Church of San Francesco, which stands alone atop the hill opposite the Castello district, is reached by crossing a 14 C arched bridge, which was built to join the monastery to the Borgo of Santa Caterina. In the church, which is late Romanesque, hidden beneath 17 C overpainting and stucco-work, one can see paintings spanning the period from the 13 C to the 15 C, including work by two local artists from Colle Val d'Elsa, Giovan Battista Tolosani and Cennino Cennini, the famous author of the Libro dell'Arte (Book of Art). In the cloister one can still find remains of frescoes and various preparatory drawings for frescoes by painters from the school of Duccio di Boninsegna.

From Piazza Santa Caterina, continuing along the main road flanked by aristocratic palazzi, one reaches Palazzo Renieri-Portigiani, currently the home of the Palazzo Comunale (Town Hall) with its facade of ashlar masonry and a huge crest of the Medici family. The palazzo was built at the request of Bernardino Renieri, who held the post of engineer at the French court of Charles IX, and who was appointed "Guelfa architect" in the service of Francesco I de' Medici. Dated to between 1575-1580, the building is stylistically similar to the palazzi designed in the Florentine 'manner' by Bartolomeo Ammannati, and is marked by the two-tone use of colour based on terracotta tiles and travertine.

The Campana bridge stands next to the Town Hall and joins the Borgo and the Castello districts, giving access to the town centre.

Today, the difference in ground level, which provided the town with a natural means of defense, is spanned by an impressive brick-built arched ramp, forming an introduction to the architectural scenario of the Palazzo Campana. The latter was built on the site of the mediaeval Porta a Ripa, between 1539 and 1550, on the orders of Francesco Campana, secretary to Alessandro and Cosimo dei Medici, based on plans by Florentine architect Giuliano di Baccio d'Agnolo, known as Il Baglione.

Abbazia di Conéo

The Abbazia di Santa Maria Assunta a Conèo is a Romanesque structure that was founded by the Vallombrosan monks at the start of the 12 C and is one of the most interesting examples of religious architecture near Colle Val d'Elsa. Its plan is in the shape of the Latin cross, as is typical of Vallombrosan churches, and the intersection of the nave and the transept is surmounted by a sectioned dome, which is octagonal inside. The internal capitals and the cornice which runs round the outside of the building are decorated with starred flowers and other geometrical devices, of great artistic beauty. The building possesses a number of pre-Romanesque features, with numerous external brackets in the shape of imaginary animals.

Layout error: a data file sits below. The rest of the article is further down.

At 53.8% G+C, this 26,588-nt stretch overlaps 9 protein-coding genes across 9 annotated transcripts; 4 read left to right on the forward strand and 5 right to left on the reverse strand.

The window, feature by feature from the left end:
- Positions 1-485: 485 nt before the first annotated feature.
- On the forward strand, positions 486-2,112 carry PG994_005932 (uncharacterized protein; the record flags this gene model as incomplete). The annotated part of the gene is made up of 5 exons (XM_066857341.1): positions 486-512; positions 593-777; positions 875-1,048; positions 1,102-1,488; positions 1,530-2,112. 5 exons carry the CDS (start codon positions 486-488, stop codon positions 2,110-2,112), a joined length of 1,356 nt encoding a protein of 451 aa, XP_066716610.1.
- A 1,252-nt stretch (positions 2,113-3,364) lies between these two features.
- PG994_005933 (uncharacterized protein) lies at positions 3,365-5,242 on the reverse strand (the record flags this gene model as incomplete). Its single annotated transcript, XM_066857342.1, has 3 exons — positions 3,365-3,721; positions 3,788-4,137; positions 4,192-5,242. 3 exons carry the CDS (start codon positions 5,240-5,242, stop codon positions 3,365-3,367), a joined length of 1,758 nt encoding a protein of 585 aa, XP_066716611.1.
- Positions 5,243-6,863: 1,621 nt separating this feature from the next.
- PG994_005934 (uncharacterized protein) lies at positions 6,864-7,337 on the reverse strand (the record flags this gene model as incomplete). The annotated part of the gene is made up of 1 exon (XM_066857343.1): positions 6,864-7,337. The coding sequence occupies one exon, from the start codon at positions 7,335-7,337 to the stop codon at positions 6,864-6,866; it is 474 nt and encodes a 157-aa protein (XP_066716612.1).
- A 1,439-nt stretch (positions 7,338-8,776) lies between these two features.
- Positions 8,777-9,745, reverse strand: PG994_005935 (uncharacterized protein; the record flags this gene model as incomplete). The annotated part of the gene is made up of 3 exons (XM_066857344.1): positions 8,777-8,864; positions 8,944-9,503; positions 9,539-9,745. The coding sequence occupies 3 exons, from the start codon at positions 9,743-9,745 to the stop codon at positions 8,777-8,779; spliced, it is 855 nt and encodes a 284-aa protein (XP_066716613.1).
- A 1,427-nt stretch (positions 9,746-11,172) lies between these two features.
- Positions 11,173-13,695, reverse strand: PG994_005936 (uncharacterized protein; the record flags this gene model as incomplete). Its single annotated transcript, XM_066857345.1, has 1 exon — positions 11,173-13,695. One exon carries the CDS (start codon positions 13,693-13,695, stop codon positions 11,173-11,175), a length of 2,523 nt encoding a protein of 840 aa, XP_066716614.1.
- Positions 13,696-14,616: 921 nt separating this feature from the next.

Pieve dei SS. Ippolito e Cassiano

The parish church of Saints Ippolito e Cassiano existed as far back as the 10 C and was later part of the bishopric of Volterra, while towards the end of the 12 C it came into the sphere of political influence of the municipality of Colle Val d'Elsa. From that time on, it did not flourish particularly, possibly due to a descrease in the local population. Whatever the explanation, as early as 1413 it was found to be largely in ruins. It met a similar fate during the 17 C, when it belonged to members of the Picchena family. Originally, the church had a basilica-like structure with an apse and a wooden roof. The building which we see today, however, is the product of various renovations in the mediaeval period and work on it during the Romanesque period seems to have lasted for over 50 years: from the end of the 12 C until the middle of the 13 C.